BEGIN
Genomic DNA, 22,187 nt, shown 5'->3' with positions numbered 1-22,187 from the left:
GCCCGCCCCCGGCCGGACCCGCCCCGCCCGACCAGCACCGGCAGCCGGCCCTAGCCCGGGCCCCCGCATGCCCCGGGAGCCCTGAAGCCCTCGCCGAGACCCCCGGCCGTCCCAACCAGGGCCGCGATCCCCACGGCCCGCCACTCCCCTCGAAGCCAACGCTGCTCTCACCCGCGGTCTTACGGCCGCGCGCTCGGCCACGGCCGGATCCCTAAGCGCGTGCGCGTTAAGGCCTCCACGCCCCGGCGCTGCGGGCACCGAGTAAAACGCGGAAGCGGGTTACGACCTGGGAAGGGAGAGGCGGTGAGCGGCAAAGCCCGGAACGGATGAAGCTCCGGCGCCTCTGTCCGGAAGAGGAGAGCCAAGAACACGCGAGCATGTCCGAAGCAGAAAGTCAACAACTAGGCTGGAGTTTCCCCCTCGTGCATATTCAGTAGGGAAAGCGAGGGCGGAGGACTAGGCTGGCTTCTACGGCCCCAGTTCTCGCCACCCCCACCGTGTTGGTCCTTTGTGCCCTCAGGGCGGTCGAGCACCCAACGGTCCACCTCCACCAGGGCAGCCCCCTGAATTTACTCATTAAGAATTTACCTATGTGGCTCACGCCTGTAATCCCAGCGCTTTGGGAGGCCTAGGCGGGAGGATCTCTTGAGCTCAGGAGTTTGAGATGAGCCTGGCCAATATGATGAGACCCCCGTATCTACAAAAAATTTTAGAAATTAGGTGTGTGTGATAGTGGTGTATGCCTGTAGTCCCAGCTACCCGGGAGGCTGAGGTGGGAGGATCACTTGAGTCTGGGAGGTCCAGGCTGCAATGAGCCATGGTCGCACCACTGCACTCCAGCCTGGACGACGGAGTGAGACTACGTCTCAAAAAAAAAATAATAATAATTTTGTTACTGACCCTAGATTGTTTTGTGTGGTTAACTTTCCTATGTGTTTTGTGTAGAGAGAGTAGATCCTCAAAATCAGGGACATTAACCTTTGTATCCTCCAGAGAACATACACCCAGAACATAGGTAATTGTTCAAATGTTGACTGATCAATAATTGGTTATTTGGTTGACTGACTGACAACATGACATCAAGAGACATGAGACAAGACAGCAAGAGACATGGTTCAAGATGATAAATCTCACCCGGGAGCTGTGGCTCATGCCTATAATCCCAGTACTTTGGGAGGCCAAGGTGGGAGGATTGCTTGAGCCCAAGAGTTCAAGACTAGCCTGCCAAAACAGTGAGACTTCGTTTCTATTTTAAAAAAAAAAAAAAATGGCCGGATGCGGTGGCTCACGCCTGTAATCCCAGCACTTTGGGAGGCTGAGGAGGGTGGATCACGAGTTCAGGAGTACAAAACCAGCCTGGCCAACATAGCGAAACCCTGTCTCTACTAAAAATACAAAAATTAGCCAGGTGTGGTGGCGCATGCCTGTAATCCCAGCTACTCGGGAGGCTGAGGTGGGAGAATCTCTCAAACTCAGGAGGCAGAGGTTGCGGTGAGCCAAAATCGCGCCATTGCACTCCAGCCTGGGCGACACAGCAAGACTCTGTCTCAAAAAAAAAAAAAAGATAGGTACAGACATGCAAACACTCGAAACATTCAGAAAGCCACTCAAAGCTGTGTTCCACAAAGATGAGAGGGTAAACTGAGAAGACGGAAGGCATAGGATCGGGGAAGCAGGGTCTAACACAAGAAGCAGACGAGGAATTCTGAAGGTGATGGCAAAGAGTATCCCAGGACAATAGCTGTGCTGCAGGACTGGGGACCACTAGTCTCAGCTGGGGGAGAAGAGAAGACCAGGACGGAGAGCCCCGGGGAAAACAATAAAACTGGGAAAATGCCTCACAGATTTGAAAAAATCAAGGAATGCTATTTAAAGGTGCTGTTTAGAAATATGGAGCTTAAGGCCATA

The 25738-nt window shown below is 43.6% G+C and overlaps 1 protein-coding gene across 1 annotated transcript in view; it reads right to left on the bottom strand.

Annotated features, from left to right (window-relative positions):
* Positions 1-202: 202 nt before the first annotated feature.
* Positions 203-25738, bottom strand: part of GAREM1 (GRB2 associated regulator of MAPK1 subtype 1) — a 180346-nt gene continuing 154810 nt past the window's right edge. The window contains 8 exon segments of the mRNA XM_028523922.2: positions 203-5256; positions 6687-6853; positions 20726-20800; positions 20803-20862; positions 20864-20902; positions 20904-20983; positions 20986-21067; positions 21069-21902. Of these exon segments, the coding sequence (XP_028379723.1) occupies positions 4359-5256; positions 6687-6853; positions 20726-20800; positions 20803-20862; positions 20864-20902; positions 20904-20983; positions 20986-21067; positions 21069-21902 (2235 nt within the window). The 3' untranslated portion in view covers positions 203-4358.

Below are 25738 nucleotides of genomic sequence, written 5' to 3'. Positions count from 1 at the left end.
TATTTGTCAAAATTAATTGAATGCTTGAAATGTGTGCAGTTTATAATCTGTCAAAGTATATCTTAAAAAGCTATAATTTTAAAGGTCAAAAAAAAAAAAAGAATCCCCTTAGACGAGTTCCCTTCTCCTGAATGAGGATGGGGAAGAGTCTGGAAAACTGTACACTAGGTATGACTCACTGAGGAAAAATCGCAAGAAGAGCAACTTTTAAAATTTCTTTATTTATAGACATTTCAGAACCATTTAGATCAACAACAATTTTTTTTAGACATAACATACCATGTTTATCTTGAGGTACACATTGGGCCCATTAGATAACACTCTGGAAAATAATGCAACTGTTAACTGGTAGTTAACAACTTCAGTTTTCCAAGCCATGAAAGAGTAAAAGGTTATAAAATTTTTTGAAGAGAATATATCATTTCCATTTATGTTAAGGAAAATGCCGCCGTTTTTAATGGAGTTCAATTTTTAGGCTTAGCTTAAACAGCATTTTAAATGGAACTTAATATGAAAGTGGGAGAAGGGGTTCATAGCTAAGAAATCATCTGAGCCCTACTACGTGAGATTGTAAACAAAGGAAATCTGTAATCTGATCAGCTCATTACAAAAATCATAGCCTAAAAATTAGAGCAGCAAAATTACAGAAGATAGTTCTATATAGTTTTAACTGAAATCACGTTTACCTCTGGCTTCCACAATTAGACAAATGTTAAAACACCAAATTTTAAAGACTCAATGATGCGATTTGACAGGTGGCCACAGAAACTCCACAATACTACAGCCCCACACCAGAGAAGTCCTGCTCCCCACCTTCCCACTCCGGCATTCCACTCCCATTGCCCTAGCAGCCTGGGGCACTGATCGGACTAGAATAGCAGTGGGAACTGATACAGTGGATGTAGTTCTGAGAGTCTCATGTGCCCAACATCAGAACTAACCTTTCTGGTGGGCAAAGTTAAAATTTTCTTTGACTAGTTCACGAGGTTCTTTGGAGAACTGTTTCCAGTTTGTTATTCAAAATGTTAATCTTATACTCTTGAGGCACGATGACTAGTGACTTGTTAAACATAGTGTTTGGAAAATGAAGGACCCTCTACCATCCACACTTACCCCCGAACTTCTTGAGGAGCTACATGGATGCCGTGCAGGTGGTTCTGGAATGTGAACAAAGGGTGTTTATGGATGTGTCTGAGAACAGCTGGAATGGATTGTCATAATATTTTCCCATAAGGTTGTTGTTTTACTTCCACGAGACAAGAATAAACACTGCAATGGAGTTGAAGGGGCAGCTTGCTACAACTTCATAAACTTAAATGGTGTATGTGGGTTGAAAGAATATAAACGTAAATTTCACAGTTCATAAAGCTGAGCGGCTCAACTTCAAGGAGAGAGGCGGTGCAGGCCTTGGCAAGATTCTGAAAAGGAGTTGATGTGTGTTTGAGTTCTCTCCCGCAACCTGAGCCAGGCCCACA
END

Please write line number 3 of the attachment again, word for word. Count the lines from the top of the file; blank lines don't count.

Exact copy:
The 25738-nt window shown below is 43.6% G+C and overlaps 1 protein-coding gene across 1 annotated transcript in view; it reads right to left on the bottom strand.